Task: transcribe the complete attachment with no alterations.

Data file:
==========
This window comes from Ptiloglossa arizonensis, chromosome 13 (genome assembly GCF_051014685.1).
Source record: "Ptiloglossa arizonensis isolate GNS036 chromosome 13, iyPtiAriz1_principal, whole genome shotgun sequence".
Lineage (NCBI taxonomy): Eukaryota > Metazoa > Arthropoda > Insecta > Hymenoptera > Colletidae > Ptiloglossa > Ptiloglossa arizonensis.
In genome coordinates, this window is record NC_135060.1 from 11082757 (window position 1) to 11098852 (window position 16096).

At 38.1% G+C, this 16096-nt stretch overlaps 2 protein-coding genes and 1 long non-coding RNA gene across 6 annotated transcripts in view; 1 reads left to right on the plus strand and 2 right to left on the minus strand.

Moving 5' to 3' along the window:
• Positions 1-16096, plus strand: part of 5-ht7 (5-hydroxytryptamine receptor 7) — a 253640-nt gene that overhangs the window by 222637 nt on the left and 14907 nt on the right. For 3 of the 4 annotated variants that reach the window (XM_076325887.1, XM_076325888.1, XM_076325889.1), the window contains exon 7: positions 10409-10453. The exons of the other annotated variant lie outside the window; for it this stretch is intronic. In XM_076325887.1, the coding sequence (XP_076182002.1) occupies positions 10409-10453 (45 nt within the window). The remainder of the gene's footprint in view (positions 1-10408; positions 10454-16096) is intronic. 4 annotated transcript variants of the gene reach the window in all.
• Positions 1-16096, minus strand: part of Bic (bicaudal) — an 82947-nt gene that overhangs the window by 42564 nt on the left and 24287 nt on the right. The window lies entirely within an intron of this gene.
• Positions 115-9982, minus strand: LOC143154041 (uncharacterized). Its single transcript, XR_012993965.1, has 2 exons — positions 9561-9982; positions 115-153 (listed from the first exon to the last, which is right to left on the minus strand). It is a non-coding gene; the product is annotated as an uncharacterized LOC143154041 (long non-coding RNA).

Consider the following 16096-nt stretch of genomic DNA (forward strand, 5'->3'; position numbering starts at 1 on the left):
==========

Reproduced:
This window comes from Ptiloglossa arizonensis, chromosome 13 (genome assembly GCF_051014685.1).
Source record: "Ptiloglossa arizonensis isolate GNS036 chromosome 13, iyPtiAriz1_principal, whole genome shotgun sequence".
Lineage (NCBI taxonomy): Eukaryota > Metazoa > Arthropoda > Insecta > Hymenoptera > Colletidae > Ptiloglossa > Ptiloglossa arizonensis.
In genome coordinates, this window is record NC_135060.1 from 11082757 (window position 1) to 11098852 (window position 16096).

At 38.1% G+C, this 16096-nt stretch overlaps 2 protein-coding genes and 1 long non-coding RNA gene across 6 annotated transcripts in view; 1 reads left to right on the plus strand and 2 right to left on the minus strand.

Moving 5' to 3' along the window:
• Positions 1-16096, plus strand: part of 5-ht7 (5-hydroxytryptamine receptor 7) — a 253640-nt gene that overhangs the window by 222637 nt on the left and 14907 nt on the right. For 3 of the 4 annotated variants that reach the window (XM_076325887.1, XM_076325888.1, XM_076325889.1), the window contains exon 7: positions 10409-10453. The exons of the other annotated variant lie outside the window; for it this stretch is intronic. In XM_076325887.1, the coding sequence (XP_076182002.1) occupies positions 10409-10453 (45 nt within the window). The remainder of the gene's footprint in view (positions 1-10408; positions 10454-16096) is intronic. 4 annotated transcript variants of the gene reach the window in all.
• Positions 1-16096, minus strand: part of Bic (bicaudal) — an 82947-nt gene that overhangs the window by 42564 nt on the left and 24287 nt on the right. The window lies entirely within an intron of this gene.
• Positions 115-9982, minus strand: LOC143154041 (uncharacterized). Its single transcript, XR_012993965.1, has 2 exons — positions 9561-9982; positions 115-153 (listed from the first exon to the last, which is right to left on the minus strand). It is a non-coding gene; the product is annotated as an uncharacterized LOC143154041 (long non-coding RNA).

Consider the following 16096-nt stretch of genomic DNA (forward strand, 5'->3'; position numbering starts at 1 on the left):